Scott Williams: Biden’s choice is smarter than you think

(Paul Sancya | AP Photo) In this July 31, 2019, photo, former Vice President Joe Biden speaks as Sen. Kamala Harris, D-Calif., listens during the second of two Democratic presidential primary debates hosted by CNN in the Fox Theatre in Detroit.

Joe Biden may have demonstrated a more nuanced shrewdness of the seasoned politician he is with his selection of Kamala Harris as his vice presidential running mate.

While some in the media, the chattering classes, and President Trump focused on Harris’ attack upon Biden over his position on school busing during the first Democratic primary debate as a potential vulnerability, Biden, highly experienced in the world of verbal fisticuffs, recognized a good punch when he takes one.

At first I was put off by Harris’ approach in the debate, to me it seemed almost Trumpian, an unfair distortion of the truth. However, the best politicians are not afraid of ideas, of disagreement, of challenge, because they know that only through fierce, open discourse can you get to consensus and progress.

It is how you move the messy pieces of democracy forward. While the public, with our instant messaging mindset, seems to be locked in a constant state of reaction, Biden understands the long game and the big picture. Harris’s grit and courage is a strength and will help fortify Biden’s message to the nation on many levels.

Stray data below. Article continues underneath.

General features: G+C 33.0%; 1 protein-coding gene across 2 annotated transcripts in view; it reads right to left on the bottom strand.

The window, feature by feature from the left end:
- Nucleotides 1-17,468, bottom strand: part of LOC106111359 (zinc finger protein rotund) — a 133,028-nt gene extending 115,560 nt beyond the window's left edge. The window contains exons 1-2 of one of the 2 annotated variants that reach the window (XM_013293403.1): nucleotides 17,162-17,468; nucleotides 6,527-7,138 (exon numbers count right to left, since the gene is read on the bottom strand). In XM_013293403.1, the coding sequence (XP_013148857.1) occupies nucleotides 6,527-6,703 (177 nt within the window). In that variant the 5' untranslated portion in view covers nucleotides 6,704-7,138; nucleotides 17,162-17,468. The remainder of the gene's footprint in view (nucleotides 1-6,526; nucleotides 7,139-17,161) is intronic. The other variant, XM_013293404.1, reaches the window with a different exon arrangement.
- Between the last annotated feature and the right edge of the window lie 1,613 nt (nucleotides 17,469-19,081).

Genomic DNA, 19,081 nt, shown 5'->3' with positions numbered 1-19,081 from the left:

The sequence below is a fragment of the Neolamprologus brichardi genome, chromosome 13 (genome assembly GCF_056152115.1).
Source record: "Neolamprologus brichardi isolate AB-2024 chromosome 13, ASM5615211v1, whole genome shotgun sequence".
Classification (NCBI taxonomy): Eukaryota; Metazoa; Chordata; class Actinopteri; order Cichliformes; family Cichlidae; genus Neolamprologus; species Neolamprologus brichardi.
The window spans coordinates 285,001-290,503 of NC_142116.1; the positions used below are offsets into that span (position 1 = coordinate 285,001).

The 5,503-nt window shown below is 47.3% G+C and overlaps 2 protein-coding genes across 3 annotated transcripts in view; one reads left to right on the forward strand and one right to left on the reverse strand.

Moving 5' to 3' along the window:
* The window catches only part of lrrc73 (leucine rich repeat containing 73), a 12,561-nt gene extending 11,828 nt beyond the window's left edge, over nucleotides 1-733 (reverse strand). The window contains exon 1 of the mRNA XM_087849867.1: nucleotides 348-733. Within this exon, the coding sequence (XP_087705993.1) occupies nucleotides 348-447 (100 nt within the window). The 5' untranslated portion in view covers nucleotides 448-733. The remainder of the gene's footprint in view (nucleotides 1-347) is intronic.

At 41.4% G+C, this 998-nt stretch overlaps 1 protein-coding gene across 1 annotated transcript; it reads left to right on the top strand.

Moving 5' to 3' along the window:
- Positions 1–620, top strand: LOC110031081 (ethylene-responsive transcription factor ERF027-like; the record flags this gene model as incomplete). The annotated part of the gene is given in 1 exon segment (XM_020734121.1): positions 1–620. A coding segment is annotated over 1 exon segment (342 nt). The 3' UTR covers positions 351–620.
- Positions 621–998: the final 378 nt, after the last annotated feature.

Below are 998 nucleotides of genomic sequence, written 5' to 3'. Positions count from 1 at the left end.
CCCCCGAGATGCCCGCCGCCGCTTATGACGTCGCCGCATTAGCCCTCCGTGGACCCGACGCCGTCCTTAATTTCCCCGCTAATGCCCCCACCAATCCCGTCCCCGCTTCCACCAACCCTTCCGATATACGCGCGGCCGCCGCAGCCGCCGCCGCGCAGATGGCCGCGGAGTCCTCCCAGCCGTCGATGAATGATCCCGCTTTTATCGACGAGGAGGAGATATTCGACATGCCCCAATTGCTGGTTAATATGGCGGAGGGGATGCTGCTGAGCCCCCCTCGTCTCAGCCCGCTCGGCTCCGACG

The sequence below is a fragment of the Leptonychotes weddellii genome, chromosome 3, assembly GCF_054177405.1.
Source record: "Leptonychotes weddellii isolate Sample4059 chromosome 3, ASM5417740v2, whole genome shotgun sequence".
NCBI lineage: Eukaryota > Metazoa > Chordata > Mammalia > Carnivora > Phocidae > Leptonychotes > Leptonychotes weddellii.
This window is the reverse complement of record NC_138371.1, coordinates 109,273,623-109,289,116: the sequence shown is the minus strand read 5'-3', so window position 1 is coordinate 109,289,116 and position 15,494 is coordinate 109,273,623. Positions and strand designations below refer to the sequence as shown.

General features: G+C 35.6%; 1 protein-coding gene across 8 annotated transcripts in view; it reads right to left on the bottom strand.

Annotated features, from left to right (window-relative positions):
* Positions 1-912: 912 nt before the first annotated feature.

This ability to embrace debate, criticism and fair argument is not a weakness, it is one of the pillars of our system, an echo of the fundamental checks and balance design of our government. Too often people pick apart pieces of the exchange and don’t see how such a process advances better thinking and understanding.

At the beginning, I thought Trump might be a true deal maker and play both sides off each other, angering everyone, and move things forward. Wrong. The very inability to accept critical thinking and debate and the threat to unleash his followers via Twitter amped around a my-way-or-the-highway theme has crippled the GOP. It turned this pandemic from a crisis into a catastrophe.

Biden knows that if elected he will face daunting challenges on day one, circumstances that haven’t been faced by a president since perhaps the Great Depression. He will need to lead a national consensus toward addressing the enormous fiscal, social, and political issues that have been building in America for years, and now have been laid bare by COVID-19.

The Wall Street Journal suggested Biden was “rewarding the kind of political cheap shot he abhors in Mr. Trump.” Knowing that this was a very personal decision for Biden, the truth is more likely that he recognized a skilled, tough teammate not only ready for the battlefield ahead, but who could also lead the nation if necessary.

A native of Utah, Scott Williams is a communications consultant in Washington, D.C.

Scott Williams, a Utah native, is a communications consultant in Washington, D.C.